01 Feb Food for Thought
Food security has reached crisis proportions and UNICEF’s 2020 report, “The strategy of food security and nutrition in the world” calculates that 690 million people went hungry in 2019. Although the full impact of lockdowns and other constraint measures brought about by the COVID-19 pandemic is not fully known yet, the report predicts the figure will increase, attributing food waste as a large contributing factor. The Lost Food Project (TLFP) says that Malaysia wastes 3,000 tons of edible, quality food daily with 38% generated from households, creating 5% of greenhouse gases in the country. TLFP’s GM, Mohd Syazwan Mokhtar goes on to say that if food waste is a country, it would be the third largest emitter of green house gases in the world behind China and the USA. These eye watering figures not only have a dire impact on the environment but also that while we are throwing out food, people around the world don’t have enough to eat. TLFP play a huge part by monthly saving 40-50 tons of edible, quality food destined to be thrown away.
How did it all start?
Founder, Suzanne Mooney started TLFP in 2015. The goal was to rescue “lost food” in Malaysia and to stop as much food as possible going to landfill sites when there were people going hungry in the country. Passionate about food waste, Suzanne Mooney felt compelled to start TLFP after she picked up a box of edible and still good quality bananas destined for the bin at her local supermarket in Kuala Lumpur. Together with a small group of friends, Suzanne started distributing edible and still good quality “lost food” to charities and families, from the back of cars and from the roadsides. Fareshare UK (charity aimed at relieving poverty and reducing food waste) offered valuable guidance and support in the early days. In a short 5 years, TLFP today has 7 fulltime staff, 3 trucks, 2 warehouses (KL and Shah Alam) and 1,000 volunteers on their books. Suzanne Mooney no longer lives in Malaysia but what a legacy!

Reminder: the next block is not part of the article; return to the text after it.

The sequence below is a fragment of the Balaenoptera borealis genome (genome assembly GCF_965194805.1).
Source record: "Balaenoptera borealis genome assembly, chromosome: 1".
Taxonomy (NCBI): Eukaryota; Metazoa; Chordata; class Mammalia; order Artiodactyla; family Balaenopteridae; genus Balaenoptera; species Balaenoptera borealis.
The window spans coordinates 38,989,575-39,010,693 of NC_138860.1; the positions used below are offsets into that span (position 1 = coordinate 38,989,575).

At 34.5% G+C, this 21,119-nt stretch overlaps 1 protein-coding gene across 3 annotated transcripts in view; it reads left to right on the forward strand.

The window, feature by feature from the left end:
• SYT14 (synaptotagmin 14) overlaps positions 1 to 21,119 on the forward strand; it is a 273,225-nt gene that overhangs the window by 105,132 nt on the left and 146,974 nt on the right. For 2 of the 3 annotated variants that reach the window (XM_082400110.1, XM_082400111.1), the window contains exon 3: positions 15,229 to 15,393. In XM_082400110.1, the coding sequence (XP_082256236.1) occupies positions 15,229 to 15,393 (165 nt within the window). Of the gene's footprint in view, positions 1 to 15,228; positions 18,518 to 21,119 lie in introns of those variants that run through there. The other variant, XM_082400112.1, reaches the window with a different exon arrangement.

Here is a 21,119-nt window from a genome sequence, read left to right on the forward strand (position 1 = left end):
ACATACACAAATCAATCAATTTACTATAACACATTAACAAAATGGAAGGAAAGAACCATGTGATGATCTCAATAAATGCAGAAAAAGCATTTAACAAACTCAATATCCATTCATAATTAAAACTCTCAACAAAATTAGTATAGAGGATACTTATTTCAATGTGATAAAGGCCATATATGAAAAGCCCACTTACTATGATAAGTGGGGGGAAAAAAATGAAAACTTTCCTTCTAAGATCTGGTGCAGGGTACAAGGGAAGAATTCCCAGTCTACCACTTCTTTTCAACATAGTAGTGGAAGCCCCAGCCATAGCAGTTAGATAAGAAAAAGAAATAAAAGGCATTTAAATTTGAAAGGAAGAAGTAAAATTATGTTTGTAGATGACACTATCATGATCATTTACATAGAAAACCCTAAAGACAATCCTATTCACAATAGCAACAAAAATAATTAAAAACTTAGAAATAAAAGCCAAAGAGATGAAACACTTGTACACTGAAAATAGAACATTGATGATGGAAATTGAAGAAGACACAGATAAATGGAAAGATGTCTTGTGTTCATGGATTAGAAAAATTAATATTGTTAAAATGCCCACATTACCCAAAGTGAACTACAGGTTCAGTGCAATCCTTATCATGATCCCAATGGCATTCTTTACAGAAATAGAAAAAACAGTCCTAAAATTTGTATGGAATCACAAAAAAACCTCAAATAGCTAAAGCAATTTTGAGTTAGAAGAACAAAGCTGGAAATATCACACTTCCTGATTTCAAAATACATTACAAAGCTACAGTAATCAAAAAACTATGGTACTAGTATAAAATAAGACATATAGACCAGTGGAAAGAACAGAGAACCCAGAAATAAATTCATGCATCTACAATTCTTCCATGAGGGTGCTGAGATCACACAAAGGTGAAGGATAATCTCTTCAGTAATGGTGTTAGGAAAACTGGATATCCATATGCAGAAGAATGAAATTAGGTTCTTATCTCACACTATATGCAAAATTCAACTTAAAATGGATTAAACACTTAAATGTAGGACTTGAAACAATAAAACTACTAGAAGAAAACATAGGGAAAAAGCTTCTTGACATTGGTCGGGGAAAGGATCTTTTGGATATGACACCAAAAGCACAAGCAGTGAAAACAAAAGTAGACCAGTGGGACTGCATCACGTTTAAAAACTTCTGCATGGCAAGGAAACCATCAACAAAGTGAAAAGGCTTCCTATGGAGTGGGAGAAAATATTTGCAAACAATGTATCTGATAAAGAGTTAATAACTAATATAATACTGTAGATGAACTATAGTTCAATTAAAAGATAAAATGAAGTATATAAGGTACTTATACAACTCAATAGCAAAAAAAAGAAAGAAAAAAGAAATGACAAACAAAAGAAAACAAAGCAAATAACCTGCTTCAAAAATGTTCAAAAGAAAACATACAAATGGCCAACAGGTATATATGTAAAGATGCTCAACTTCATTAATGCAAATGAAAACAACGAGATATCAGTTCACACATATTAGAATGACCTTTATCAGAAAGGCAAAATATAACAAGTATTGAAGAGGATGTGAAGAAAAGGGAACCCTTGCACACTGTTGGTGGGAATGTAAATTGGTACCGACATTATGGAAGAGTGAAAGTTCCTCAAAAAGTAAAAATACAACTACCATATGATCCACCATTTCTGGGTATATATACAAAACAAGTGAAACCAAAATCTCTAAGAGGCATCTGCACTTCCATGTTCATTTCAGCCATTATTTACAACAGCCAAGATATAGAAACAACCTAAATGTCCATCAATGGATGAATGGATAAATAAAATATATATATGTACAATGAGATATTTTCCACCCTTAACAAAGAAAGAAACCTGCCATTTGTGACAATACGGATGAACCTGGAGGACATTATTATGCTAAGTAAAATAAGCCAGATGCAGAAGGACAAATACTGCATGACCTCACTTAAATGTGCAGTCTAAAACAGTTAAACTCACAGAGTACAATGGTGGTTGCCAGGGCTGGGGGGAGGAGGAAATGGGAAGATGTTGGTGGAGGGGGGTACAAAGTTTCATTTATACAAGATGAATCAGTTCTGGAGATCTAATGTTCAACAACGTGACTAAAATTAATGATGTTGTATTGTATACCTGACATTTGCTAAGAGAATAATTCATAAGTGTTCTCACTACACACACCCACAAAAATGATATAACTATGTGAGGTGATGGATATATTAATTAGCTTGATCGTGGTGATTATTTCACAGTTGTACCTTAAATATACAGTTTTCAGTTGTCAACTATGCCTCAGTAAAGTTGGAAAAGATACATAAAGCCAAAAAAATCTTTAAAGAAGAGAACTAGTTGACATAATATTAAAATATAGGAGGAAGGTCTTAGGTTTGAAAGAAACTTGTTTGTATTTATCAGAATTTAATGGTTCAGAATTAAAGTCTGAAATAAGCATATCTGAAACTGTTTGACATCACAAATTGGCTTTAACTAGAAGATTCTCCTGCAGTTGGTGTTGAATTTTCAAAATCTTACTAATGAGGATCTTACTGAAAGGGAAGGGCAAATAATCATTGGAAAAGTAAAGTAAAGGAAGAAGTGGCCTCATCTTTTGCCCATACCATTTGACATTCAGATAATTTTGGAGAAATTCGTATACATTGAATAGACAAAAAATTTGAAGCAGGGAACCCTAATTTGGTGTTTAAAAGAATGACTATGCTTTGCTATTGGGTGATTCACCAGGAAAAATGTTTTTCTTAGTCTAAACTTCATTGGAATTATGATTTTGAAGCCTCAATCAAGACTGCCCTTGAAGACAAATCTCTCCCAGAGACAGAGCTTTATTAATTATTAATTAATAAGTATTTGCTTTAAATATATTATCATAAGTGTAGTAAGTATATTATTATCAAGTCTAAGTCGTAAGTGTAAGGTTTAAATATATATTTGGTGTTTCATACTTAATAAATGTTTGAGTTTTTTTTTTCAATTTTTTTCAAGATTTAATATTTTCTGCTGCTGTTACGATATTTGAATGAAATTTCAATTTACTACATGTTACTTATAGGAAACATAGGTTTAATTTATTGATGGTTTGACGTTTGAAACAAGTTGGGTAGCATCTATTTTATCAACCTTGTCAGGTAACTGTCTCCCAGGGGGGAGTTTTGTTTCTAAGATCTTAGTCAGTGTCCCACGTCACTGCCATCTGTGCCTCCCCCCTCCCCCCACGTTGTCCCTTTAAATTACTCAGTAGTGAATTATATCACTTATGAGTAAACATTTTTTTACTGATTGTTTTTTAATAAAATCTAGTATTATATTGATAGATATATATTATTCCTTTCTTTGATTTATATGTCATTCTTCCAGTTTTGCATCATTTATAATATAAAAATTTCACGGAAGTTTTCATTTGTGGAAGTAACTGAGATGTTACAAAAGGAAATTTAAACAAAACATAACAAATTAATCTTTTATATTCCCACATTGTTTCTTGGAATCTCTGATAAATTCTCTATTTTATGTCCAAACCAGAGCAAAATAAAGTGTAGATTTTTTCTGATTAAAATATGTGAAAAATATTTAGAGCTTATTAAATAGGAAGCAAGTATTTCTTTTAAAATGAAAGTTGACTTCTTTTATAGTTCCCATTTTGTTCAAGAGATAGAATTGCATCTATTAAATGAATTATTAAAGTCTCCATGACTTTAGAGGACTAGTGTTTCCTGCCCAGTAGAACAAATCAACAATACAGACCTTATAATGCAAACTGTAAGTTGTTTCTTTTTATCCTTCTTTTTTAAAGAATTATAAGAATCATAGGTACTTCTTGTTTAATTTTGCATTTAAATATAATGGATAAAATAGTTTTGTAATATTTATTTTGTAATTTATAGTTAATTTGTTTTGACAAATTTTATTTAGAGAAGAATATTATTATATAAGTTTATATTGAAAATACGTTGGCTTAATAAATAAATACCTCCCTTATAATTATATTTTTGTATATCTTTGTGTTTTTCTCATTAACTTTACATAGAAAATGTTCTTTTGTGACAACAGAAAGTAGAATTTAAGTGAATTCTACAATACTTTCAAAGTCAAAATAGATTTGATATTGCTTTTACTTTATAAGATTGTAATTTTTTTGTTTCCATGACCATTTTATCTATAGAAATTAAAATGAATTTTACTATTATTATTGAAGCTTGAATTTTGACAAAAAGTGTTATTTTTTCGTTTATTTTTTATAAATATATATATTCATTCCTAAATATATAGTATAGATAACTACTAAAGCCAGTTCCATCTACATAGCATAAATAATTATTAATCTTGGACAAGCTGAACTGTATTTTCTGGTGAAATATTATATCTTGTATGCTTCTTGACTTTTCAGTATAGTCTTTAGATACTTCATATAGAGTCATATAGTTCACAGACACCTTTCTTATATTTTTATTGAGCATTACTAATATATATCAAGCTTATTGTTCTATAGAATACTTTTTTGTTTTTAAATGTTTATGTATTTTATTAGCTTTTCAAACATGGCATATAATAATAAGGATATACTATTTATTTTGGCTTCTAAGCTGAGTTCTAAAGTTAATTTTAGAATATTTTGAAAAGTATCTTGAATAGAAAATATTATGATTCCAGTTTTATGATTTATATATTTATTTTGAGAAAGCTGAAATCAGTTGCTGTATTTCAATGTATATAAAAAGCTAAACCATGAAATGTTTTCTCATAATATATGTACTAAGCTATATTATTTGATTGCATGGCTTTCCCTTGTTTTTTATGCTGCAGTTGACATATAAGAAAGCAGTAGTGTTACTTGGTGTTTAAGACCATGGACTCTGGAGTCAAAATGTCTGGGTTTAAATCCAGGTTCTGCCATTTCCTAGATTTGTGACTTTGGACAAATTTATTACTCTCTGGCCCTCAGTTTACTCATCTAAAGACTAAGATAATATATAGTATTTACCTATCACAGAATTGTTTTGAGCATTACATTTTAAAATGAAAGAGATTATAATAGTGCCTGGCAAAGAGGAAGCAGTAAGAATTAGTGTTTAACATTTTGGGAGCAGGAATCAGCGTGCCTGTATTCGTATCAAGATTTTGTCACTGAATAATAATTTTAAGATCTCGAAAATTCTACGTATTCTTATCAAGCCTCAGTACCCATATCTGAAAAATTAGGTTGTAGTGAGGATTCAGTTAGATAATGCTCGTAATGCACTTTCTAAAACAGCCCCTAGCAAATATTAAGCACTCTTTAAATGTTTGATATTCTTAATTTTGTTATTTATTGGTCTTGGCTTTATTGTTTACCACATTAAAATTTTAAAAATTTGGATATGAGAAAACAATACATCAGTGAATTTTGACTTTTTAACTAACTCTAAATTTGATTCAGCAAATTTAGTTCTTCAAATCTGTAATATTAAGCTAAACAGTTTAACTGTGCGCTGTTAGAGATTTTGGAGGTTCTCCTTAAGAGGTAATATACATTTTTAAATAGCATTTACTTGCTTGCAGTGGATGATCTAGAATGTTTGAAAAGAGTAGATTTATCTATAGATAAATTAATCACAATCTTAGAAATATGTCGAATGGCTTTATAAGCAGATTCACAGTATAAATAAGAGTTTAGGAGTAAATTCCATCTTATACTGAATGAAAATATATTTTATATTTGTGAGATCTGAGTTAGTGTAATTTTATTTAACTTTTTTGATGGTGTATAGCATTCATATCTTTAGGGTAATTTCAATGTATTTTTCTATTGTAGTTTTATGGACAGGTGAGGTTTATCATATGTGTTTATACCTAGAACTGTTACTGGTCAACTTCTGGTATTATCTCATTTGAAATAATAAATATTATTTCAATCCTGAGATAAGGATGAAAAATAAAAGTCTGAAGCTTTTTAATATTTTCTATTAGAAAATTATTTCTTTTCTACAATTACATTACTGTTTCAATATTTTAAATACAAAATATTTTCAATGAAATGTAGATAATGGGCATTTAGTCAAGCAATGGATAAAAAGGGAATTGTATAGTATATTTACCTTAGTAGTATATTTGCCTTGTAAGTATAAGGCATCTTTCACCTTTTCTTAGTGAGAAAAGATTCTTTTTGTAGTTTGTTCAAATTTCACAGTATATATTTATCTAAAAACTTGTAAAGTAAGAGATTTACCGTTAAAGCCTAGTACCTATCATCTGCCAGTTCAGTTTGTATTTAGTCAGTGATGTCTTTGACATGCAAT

Establishing Food Security
In November 2020, TLFP supplied almost 70 tons of food to between 10,000 – 15,000 people in the Klang Valley, Kuala Lumpur and Johor. The recipients are typically charities, NGOs, .low income families and Orang Asli communities.
In deciding their beneficiaries (totaling 60 partner charities across Kuala Lumpur and Johor Bahru, thousands of low income families in different communities across the Klang Valley and the rural communities in Mersing, Batu Pahat and Johor Bahru to name a few), TLFP undertakes an audit to ensure not only need, but that the food preparation facilities are clean and safe . They also want to know who is going to eat the food in order to target delivery because for instance, according to Syazwan, “soft foods are favoured by older people and children do not like bitter gourd!”
The COVID-19 pandemic created massive disruptions in the food system and impacted TLFP’s operations because they lost a big chunk of their food source (e.g. 4 tons of fresh vegetables lost a week because the “wet markets” closed operations), hospitality businesses closing because of the 2-month lockdown in Malaysia and movement restrictions imposed to curb the spread of the disease. TLFP made a decision to continue operations and to keep their focus on continuing food security for the families and charities who relied on them. They just had to work differently and call on different partners to continue the mission of reducing food waste and alleviating food insecurity at a time of crisis.